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Dis A 4 R E Dis A 4 R E Dis A 4 R E

Motorcycle "Ferrari"

  Ferrari Launches Bike!
They call it “The Creature”

289 Hp at the back wheel.

Not much for touring but great to park at the coffee shop.

By Don Dickey


Megola motorcycle Megola motorcycle Megola motorcycle

The Megola motorcycle was produced in Munich in the 1920’s. Some 2000 were built, but only 10 fully working examples are still in existence, one of which is in the Guggenheim Museum in New York, Is this where the idea for the soft tail came from 60 years ago?

How about the one legged front end found on custom motorcycles


The Anaconda, twin engine HD Limo

Just in time for the Prom and summer weddings!


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Moto Shoe

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Radial engine Motorcycle's


Dampffhrrad  (Steam Bicycle) Dampffhrrad  (Steam Bicycle) Dampffhrrad  (Steam Bicycle)

Dampffhrrad  (Steam Bicycle)

Google it for more info


Steam Cycle Steam Cycle

I ran across this Steam Cycle at a cycle show here in Oregon.
Tom Cade


For speed About town For Camping

Scooter for Seniors



 1932 Helicron 1932 Helicron 1932 Helicron

1932 Helicron
In the late 1930s this one-of-a-kind Helicron was placed in
a barn and forgotten. More than six decades later this odd
lost little gem was rediscovered, rebuilt, and reintroduced
to the world. Although the manufacturer is unknown, it's
believed that this car was built in France 1932. Following
the first World War it was not uncommon for recently
displaced airplane engineers to look towards the automobile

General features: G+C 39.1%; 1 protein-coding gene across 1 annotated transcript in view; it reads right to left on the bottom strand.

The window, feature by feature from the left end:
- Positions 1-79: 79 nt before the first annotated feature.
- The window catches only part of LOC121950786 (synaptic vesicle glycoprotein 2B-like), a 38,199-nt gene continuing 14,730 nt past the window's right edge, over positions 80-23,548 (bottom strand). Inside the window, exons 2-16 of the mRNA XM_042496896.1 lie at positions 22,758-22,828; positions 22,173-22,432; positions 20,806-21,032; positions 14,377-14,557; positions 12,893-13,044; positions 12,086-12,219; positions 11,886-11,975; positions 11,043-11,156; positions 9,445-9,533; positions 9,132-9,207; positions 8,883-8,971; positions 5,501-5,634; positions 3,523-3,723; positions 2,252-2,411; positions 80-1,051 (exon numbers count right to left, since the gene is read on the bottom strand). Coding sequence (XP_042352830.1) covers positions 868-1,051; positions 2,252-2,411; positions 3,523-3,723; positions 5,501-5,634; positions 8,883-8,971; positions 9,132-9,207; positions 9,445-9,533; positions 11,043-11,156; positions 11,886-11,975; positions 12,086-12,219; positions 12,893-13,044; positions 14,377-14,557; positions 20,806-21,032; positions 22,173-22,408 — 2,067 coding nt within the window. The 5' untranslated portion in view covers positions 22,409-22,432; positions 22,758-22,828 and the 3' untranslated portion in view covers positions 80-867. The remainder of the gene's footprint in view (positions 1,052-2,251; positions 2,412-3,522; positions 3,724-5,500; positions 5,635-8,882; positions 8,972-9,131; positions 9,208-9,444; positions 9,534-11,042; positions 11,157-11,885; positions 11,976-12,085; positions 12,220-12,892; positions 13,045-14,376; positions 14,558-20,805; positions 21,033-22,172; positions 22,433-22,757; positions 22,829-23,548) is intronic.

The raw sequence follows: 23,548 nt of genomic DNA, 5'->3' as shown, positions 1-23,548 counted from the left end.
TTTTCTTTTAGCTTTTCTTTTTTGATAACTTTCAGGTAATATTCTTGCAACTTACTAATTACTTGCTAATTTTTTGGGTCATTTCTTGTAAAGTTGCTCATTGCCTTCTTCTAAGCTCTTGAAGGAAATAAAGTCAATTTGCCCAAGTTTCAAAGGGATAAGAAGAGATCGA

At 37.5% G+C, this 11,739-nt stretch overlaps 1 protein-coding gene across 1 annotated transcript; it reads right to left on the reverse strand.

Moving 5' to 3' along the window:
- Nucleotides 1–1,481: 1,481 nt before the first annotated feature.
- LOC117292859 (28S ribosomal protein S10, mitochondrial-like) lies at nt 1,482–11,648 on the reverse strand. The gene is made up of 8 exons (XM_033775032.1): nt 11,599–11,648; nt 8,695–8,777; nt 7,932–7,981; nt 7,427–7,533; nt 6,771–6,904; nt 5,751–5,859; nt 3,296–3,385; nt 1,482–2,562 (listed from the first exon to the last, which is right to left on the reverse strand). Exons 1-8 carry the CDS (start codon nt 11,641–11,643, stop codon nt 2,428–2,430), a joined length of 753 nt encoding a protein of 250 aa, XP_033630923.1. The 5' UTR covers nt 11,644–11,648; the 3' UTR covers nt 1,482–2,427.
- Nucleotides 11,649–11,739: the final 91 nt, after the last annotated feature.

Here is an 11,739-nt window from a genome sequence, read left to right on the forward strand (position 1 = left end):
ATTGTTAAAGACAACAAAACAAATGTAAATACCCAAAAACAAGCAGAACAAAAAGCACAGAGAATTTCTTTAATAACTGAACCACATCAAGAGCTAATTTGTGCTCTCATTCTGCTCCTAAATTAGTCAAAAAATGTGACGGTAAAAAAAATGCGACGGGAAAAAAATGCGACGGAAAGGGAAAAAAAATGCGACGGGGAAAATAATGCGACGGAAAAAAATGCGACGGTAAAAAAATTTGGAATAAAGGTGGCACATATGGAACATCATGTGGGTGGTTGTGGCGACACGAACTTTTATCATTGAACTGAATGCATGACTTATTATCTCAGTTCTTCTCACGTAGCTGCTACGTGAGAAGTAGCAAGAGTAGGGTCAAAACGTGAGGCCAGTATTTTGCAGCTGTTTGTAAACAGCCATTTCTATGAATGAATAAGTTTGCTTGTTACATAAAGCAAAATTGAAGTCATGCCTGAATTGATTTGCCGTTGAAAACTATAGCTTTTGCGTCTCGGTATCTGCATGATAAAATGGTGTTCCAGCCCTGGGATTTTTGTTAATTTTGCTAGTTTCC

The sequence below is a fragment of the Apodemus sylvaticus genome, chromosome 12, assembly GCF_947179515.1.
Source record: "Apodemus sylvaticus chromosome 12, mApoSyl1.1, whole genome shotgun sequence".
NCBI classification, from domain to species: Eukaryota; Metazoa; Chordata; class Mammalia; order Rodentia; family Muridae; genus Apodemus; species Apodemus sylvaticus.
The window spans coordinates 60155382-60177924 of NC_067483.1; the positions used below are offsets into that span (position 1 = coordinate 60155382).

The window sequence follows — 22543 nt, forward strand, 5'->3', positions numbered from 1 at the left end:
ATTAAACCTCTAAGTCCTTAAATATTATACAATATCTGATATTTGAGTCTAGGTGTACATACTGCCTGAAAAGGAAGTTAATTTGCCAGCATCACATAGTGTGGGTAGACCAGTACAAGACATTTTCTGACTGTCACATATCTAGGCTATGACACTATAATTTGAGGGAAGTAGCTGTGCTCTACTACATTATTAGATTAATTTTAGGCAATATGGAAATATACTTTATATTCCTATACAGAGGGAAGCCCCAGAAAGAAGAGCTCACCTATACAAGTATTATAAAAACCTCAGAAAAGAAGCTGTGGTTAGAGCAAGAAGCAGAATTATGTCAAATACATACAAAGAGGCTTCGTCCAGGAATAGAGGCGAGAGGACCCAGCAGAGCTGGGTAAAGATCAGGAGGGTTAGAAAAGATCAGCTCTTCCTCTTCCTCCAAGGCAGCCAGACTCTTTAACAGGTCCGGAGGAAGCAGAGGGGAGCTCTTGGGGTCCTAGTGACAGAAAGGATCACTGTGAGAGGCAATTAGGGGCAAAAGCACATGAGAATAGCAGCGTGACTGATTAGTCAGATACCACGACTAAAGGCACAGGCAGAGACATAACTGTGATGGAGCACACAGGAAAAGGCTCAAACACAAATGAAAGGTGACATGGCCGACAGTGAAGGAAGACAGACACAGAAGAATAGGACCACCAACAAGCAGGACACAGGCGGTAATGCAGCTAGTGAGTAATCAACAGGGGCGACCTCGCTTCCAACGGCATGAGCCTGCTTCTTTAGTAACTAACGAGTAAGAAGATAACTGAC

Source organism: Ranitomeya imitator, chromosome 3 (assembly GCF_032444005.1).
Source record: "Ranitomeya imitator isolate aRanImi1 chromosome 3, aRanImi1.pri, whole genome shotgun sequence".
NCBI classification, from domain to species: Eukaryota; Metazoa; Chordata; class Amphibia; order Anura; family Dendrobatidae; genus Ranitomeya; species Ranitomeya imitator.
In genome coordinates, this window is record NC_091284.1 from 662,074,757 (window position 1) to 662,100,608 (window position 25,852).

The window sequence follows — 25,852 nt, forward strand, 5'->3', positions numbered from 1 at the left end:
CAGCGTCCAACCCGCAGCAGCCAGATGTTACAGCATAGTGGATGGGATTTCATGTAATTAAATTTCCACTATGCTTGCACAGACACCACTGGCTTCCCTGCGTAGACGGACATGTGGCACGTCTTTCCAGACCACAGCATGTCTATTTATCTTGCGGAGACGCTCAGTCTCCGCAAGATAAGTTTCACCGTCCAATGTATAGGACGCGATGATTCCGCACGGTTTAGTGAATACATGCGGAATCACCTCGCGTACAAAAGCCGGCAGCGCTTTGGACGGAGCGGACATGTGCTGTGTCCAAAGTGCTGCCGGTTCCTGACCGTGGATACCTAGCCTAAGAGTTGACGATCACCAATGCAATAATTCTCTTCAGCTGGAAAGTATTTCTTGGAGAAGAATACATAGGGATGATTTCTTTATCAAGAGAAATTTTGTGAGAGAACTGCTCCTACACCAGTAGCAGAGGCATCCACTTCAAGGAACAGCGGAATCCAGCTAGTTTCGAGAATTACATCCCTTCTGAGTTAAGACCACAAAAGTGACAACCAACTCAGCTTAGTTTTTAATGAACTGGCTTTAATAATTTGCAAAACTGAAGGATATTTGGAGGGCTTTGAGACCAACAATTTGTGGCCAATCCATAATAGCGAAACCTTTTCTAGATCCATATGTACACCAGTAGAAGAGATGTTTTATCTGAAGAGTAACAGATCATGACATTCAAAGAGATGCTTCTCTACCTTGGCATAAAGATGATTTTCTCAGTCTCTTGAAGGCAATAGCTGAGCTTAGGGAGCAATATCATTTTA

industry for employment.
 As in this example, a few entrepreneurs developed
propeller-powered cars with the notion that propeller power
was an efficient means of moving a vehicle. On this car, when
the wooden propeller is spinning at full speed and
efficiently, this little 1,000-pound boat-tailed skiff can
hit freeway speeds exceeding 75 mph. This is the one and
only Helicron in existence, owned by Lane Motor Museum in
Nashville, TN.


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A young inventor has created a motorbike with a twist -- it uses two wheels but they are positioned right next to each other, giving it the illusion of being a powered unicycle.


 Ben Gulak has spent several years building the electric Uno that uses gyroscopic technology -- like the infamous Segway commuter device -- to stay upright.
The bizarre-looking contraption has only one switch -- on or off -- and is controlled entirely by body movement. The rider leans forwards to accelerate to speeds of 25 mph and back to slow down. It has two wheels side-by-side and has been turning heads wherever it has been ridden.


 Ben Gulak designed the Uno himself with the help of a simple 3D program.  The green machine is so small and light it can be taken indoors and carried into lifts -- and is recharged by being plugged into the mains.

The wheels are completely independent, allowing the bike to turn on a sixpence and the technology takes the balance and guesswork out of riding a unicycle.  Its 18-year-old creator is now looking for investors to get the Uno into production and onto the streets.

Ben, from Ontario , Canada , said: 'I was inspired to make the bike after visiting China a few years ago and seeing all the smog. Currently it has a top speed of 25 mph, but that will be increased greatly with bigger motors.' It has a range of about 2.5 hours and it is designed for the commute to work through busy towns

From Motorcycle Mojo Magazine


I wonder if he got the idea from this

cartoon from an old Cycle World Magazine

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